- SSDs Common in Budget Systems: By the time back-to-school season rolls around in 2019, 256 to 512GB SSDs will come standard on sub-$500 laptops and desktops like those in Dell's Inspiron and HP's Pavilion lines. Hard drives will still appear as secondary storage drives in gaming PCs or workstations that need more storage on the cheap. And external hard drives will remain an attractive option for backup.
To see more detailed storage predictions, see Matt Safford's dedicated article on storage in 2019.
- 5G hype outweighs reality: Mobile network vendors and chip-makers want you to believe that 5G will change your life in 2019, but you probably won't see the benefits of this emerging technology until 2020 or beyond. However, in 2019, we will see a ridiculous amount of advertising and unwarranted media attention for 5G.
- For example, we recently learned that AT&T plans to put a "5G E" indicator on new phones even though these devices will just be connecting to a faster LTE network that the carrier decided to call "5G Evolution." That reminds me of 2012 when T-Mobile decided to label HSPA+, a fancier version of 3G, as 4G. Very few devices or network locations will support true 5G in 2019, but we'll be sure to hear about every single one of them over and over again.
- More gaming phones hit the market, but games still lag: In 2018, both Razer and Asus released gaming phones that are designed specifically for mobile gamers as they promise faster performance and have screens with high refresh rates.
- In 2019, I expect to see refreshes from Asus and Razer and we may even see other players enter the space. But unlike AAA PC games which require beefy specs, Android games will still play just fine on non-gaming phones.
- PlayStation 5 arrives: Nobody knows for sure whether then next-gen PlayStation will come in 2019 or 2020, but considering that Sony said last May that the PS4 is at the end of its lifecycle, the company seems likely to unveil a successor sooner rather than later. My guess is that we'll see a public announcement, if not availability, by Q4.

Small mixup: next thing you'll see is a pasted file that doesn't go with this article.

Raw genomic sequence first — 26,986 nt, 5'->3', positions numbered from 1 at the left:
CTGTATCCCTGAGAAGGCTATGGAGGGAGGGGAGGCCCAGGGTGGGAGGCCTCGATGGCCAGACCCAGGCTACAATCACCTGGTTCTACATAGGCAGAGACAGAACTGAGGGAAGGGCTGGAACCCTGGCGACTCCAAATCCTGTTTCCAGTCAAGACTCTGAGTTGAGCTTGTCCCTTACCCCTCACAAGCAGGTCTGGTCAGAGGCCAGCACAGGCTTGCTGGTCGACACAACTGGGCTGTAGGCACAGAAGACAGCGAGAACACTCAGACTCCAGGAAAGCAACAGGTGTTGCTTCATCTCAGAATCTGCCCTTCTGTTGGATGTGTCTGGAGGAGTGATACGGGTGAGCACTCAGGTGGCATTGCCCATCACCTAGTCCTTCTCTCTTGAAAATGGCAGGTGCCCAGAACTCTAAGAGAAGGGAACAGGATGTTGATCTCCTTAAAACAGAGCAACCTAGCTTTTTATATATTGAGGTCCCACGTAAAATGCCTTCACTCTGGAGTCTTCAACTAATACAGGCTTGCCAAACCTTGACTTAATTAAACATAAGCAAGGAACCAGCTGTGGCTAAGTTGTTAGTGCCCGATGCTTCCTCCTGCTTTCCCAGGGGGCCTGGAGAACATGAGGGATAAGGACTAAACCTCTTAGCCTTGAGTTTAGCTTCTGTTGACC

A.I. / Smart Home
- Cortana death rattle continues: You knew things were over for Microsoft's digital assistant when the company decided to let Alexa into Windows. Today, you can have the socially and digitally awkward experience of asking Cortana on your PC if you can talk to Alexa. In the next major Windows 10 release, due in spring 2019, Cortana will be separated from the Windows search function, making it less important and prominent than before. We don't know how long it will be before Cortana goes away altogether, but in a voice assistant market dominated by Amazon and Google (with a little Apple thrown in), her future is in dark mode.
- We reach peak Alexa: Now that you can get an Alexa Big Mouth Billy Bass and an Alexa-powered toilet, there's nowhere left for digital assistants to go. We'll see more Alexa and Google Assistant skills in 2019, but there's not much more to do with additional device types or platforms that hasn't been done.